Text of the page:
The Cultural Roots of Institutions
Do political institutions have cultural roots? Using a novel data set of cultural values we show that culture, defined as a society's collective beliefs and values, is an important determinant of institutions. We argue that the traditional proxies for culture used in the existing literature suffer from conceptual problems and find that they do not survive several robustness checks. Our results suggest, that individualist societies and societies with preference for a more equal distribution of power set up institutions that better protect individual property rights, place more constraints on governments and have more effective governments. We find that our measures of culture are robust to the inclusion of other control variables and across different samples and that they always dominate the effects of the traditional proxies.
|Date of creation:||Nov 2008|
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Please report citation or reference errors to , or , if you are the registered author of the cited work, log in to your RePEc Author Service profile, click on "citations" and make appropriate adjustments.:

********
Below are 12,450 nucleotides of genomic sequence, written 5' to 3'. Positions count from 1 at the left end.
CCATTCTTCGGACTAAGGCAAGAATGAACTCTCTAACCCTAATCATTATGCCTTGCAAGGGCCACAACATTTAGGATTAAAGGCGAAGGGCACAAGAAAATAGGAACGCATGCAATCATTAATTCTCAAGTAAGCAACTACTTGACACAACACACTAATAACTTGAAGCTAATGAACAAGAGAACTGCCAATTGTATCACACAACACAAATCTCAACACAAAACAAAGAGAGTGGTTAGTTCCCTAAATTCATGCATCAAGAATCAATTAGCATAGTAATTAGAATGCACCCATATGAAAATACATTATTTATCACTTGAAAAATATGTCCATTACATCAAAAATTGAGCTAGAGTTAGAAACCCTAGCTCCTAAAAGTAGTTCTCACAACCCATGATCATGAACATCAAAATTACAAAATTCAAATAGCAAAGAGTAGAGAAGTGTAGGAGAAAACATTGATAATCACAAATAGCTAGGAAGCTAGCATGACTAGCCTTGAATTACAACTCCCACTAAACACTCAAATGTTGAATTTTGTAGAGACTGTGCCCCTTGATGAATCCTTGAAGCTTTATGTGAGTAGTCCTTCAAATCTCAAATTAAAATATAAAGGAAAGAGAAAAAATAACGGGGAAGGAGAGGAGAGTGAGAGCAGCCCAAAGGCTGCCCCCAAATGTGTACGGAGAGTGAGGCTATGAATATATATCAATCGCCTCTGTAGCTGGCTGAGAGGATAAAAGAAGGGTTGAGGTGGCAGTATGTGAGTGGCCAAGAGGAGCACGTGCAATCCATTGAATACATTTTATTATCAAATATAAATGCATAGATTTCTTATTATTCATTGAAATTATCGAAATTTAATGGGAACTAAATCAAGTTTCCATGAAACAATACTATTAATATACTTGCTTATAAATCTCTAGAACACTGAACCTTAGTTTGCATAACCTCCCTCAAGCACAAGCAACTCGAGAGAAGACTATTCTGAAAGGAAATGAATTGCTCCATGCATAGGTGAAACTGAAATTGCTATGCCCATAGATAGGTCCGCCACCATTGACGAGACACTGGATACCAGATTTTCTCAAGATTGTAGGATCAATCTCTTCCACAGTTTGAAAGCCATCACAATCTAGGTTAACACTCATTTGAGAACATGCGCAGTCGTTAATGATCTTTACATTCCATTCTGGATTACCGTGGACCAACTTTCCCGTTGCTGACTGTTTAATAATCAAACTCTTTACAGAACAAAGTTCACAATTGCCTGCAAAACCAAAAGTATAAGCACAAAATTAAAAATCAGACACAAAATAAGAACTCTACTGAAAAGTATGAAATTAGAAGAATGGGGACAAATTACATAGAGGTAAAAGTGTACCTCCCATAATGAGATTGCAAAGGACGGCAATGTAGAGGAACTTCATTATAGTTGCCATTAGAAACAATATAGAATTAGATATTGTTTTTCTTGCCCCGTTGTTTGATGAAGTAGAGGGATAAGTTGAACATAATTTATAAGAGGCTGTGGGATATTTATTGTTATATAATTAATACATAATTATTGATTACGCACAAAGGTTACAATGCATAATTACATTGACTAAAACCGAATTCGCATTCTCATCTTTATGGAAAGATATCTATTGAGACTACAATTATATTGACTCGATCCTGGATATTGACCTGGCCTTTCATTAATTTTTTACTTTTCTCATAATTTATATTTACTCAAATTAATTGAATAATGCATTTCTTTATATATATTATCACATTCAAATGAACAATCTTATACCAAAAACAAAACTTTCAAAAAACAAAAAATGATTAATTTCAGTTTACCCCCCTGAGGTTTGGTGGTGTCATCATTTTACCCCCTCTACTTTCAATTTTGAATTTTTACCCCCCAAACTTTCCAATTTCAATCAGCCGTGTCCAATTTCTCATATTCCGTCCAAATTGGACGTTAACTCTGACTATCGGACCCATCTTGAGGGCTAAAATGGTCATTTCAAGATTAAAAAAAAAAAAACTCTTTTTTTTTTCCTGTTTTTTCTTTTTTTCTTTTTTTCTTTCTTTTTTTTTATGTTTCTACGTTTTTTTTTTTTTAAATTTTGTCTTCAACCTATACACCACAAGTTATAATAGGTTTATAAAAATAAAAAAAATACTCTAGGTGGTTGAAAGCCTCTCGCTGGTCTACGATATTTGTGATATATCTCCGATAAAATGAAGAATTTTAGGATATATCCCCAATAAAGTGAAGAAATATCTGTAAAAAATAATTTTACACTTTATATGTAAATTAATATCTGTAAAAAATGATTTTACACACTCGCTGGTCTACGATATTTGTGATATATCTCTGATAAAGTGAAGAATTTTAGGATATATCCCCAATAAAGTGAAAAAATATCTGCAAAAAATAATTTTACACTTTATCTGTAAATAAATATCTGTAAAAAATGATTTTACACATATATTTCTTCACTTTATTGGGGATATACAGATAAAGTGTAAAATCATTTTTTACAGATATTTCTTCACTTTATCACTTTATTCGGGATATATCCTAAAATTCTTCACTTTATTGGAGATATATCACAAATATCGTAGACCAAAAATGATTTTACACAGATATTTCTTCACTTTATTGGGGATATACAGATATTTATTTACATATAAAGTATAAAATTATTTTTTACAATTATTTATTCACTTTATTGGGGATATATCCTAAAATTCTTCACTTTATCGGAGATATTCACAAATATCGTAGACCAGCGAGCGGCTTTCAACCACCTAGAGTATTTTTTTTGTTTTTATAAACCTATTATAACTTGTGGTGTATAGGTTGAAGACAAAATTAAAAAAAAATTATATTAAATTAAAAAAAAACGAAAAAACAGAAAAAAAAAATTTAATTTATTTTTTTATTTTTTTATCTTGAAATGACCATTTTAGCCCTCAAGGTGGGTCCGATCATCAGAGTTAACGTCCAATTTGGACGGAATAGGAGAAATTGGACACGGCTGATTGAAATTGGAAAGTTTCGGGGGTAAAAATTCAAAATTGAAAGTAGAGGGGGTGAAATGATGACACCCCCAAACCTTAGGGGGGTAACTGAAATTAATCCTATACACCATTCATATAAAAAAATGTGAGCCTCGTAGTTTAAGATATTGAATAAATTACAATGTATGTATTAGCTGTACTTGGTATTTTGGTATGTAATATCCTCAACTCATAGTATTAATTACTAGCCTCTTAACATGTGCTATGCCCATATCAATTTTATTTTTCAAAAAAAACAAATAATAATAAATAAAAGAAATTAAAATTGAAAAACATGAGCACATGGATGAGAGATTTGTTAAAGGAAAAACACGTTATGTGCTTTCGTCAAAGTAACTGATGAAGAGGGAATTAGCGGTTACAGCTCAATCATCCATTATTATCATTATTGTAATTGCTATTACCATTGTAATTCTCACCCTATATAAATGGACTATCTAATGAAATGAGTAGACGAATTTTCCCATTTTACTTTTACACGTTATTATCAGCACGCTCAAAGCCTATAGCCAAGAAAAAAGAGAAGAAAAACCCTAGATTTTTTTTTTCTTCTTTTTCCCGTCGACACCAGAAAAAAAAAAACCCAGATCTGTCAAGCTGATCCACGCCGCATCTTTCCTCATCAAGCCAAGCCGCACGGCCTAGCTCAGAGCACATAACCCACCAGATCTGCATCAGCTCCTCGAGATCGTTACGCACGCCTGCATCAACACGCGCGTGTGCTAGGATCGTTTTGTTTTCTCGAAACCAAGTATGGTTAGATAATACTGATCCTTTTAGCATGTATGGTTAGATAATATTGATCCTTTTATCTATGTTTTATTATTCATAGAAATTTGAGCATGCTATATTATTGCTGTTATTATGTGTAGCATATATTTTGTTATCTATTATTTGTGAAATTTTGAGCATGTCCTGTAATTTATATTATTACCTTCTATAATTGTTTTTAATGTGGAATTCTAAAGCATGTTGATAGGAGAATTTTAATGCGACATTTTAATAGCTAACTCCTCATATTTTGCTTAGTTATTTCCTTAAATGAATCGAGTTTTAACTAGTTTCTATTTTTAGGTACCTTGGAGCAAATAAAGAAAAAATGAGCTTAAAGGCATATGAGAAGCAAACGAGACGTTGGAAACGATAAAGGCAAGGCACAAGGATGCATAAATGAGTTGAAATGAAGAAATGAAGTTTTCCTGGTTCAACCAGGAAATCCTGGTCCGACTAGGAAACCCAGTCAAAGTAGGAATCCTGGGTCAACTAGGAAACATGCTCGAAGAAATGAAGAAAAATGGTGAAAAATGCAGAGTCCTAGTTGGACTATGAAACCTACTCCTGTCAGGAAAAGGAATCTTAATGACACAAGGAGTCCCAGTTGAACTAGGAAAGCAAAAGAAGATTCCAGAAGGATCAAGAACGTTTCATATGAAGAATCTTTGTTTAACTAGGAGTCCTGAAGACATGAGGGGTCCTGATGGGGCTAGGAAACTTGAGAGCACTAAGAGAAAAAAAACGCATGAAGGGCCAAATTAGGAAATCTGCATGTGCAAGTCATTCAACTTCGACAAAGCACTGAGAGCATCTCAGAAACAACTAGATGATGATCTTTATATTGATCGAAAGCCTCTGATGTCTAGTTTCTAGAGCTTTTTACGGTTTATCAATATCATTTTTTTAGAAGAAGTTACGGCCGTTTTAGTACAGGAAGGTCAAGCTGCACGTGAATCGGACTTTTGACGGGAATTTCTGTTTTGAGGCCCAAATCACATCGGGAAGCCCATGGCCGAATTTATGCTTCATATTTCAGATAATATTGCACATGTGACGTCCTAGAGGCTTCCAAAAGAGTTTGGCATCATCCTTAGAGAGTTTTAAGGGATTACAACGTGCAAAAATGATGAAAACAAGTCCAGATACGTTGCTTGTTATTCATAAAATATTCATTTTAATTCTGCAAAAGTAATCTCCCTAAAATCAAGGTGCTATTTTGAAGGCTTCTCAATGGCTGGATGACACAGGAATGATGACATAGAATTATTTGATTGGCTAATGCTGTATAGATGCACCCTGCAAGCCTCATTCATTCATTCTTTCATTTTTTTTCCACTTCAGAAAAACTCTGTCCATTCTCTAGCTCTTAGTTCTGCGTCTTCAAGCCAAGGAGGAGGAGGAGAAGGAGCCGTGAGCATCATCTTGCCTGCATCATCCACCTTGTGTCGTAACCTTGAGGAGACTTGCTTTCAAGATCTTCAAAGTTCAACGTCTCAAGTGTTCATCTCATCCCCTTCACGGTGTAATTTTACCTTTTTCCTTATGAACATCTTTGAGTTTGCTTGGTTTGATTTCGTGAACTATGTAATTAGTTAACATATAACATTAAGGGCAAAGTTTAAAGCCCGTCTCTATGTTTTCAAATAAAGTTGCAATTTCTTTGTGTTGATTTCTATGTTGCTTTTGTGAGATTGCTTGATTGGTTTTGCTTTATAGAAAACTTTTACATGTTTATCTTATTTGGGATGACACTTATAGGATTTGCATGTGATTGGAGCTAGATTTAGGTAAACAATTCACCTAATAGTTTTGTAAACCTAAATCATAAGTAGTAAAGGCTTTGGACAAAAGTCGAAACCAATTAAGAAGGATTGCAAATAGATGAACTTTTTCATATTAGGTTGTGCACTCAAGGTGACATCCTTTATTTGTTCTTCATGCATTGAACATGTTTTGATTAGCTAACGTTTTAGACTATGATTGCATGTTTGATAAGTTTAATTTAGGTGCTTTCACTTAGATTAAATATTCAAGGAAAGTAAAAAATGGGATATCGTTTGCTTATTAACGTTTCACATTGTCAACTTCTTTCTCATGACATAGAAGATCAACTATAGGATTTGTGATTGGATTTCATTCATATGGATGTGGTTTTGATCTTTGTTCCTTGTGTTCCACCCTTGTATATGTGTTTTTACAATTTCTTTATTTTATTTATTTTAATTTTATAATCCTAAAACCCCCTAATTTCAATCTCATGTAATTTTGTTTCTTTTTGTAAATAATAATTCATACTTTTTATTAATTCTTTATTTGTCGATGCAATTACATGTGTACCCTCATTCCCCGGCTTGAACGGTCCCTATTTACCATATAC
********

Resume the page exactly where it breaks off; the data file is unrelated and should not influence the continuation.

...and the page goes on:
- Robert E. Hall & Charles I. Jones, 1999. "Why do Some Countries Produce So Much More Output Per Worker than Others?," The Quarterly Journal of Economics, Oxford University Press, vol. 114(1), pages 83-116.
- Alberto Bisin & Thierry Verdier, 2000. ""Beyond the Melting Pot": Cultural Transmission, Marriage, and the Evolution of Ethnic and Religious Traits," The Quarterly Journal of Economics, Oxford University Press, vol. 115(3), pages 955-988.
- Robert E. Hall & Charles I. Jones, 1999. "Why Do Some Countries Produce So Much More Output per Worker than Others?," NBER Working Papers 6564, National Bureau of Economic Research, Inc.
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